Use the Lorentz Force Demonstrator to actually show the effect on a moving stream of electrons.

 Mini-Lab Physics Investigation (Requires only Purpose, data, and conclusion) Title Investigation of a simple DC Electric Motor Purpose Determine how to fabricate the coil on a simple DC electric motor so that it rotates when supplied with a voltage source. Overview Wind the enamel coated copper wire around the mandrel to make a coil as shown in the handout provided. This coil will be placed in the holder provided and become the rotor for a simple electric motor.Correctly scrape off the enamel coating on the coils electrical contact points. Remember, for a DC motor to work, Either the current must be reversed every half turn or the current must be turned on for only half a turn. Otherwise the torque will flip-flop and prevent the motor from rotating. The simple motor will turn the current on for half a turn. This is accomplished by scraping off the enamel coating on half of the circumference of the wire that makes contact with the electric power supply posts. Do this wrong and the motor will not turn. Place the the coil in its rack, connect the battery and give the coil a slight push to get it spinning. Watch the motor spin and be amazed. Hold a second magnet above the fixed one in the motor's base an record your observations (see the questions below). Be careful not to hit the rotating coil while holding the second magnet. Data, Calculations There are no calculations. However, If your motor does not spin you will receive an "F". Every time you have to remake the coil, you grade will decline by one letter. The message: THINK carefully about how the motor woks before you scrape off the enamel to form contacts so that current can flow in the coil. Questions, Conclusions Did the direction you pointed the magnet (with respect to the magnet's north pole) affect the motor's motion? Explain your answer. Did you feel a sideways force on the magnet? If so, describe and explain it. Resources/Materials: multimeter, various resistors, solderless breadboard, variable power supply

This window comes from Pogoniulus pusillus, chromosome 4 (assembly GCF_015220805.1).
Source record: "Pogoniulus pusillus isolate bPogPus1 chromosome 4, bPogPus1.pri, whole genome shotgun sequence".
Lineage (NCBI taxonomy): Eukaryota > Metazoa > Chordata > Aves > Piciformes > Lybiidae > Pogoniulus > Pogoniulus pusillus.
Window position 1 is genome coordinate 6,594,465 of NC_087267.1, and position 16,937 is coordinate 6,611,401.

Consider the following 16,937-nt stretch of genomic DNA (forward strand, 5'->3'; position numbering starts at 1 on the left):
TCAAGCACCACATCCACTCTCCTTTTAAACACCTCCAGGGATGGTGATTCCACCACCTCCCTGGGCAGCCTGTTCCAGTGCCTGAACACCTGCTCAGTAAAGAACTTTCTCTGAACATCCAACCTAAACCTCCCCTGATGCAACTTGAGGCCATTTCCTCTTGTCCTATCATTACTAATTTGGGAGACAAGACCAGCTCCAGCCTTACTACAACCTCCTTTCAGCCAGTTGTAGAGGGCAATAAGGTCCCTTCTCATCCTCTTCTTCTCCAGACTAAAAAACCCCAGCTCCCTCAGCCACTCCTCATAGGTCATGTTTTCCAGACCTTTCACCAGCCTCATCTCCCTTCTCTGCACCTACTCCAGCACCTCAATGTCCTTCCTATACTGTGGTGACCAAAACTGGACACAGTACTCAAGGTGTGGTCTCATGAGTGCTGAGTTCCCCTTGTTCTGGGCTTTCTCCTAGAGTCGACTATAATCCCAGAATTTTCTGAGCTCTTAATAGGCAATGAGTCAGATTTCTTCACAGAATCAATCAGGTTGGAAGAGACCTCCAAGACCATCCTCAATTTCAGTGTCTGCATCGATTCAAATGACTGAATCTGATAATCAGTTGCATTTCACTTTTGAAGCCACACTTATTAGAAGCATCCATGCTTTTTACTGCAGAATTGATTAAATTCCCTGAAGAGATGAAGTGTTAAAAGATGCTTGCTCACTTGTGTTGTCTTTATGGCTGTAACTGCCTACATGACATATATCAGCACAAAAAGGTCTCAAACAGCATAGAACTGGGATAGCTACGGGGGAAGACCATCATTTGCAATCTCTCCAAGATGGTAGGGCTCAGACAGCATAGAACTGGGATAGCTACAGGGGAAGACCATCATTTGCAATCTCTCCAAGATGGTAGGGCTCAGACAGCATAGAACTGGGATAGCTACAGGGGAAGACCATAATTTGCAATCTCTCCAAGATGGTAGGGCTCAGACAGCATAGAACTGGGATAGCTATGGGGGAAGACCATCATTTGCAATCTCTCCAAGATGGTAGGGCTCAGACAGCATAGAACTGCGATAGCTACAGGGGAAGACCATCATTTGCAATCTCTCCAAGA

Essential Question: CHow are properties like temperature, pressure, etc. actually measured?

Using E&M Principles in Measuring Instruments

1. Design velocity selectors for charged particles. (These are used in mass spectrometers.)
2. Using the velocity selector calculations with centripetal motion and force on a moving charge calculations, make the basic design calculations for a mass spectrometer. (Note: mass spectrometers are considered one of the most sensitive and accurate ways to identify unknown substances or to measure very tiny amounts of a known substance, such as in air pollution monitoring.)
3. Describe the hall effect. (This effect is used in many forms of transducers including magnetic field measuring devices.)
4. Describe the effects of moving a conductor in a magnetic field.

Homefun 17, 21, 25, 29, page 857-8

 Mini-Lab Physics Investigation (Requires only Purpose, data, and conclusion) Title Investigation of Magnetic Fields with a Hall Effect Transducer Purpose Measure various magnetic fields with a Hall effect transducer. Overview Connect a hall effect transducer to the Labpro computer system. Hold the probe vertically and slowly rotate it while having the computer graph the probe's output. Connect a light bulb to the power supply and make the bulb glow brightly. Place the hall effect probe in close proximity to the one of the current carrying wires and measure the direction of the magnetic field around the wire. Data, Calculations Retain the plot from step 2 Sketch the magnetic field around the wire as indicated by the Hall effect probe. Questions, Conclusions Why does the plot from step 2 in the overview look like a sine wave (assuming you rotated the probe at constant rotational velocity)? Did the magnetic field around the current carrying wire match with expectations? Resources/Materials: light bulb, computer system set up with Vernier LabPro software and Lab Pro units, variable power supply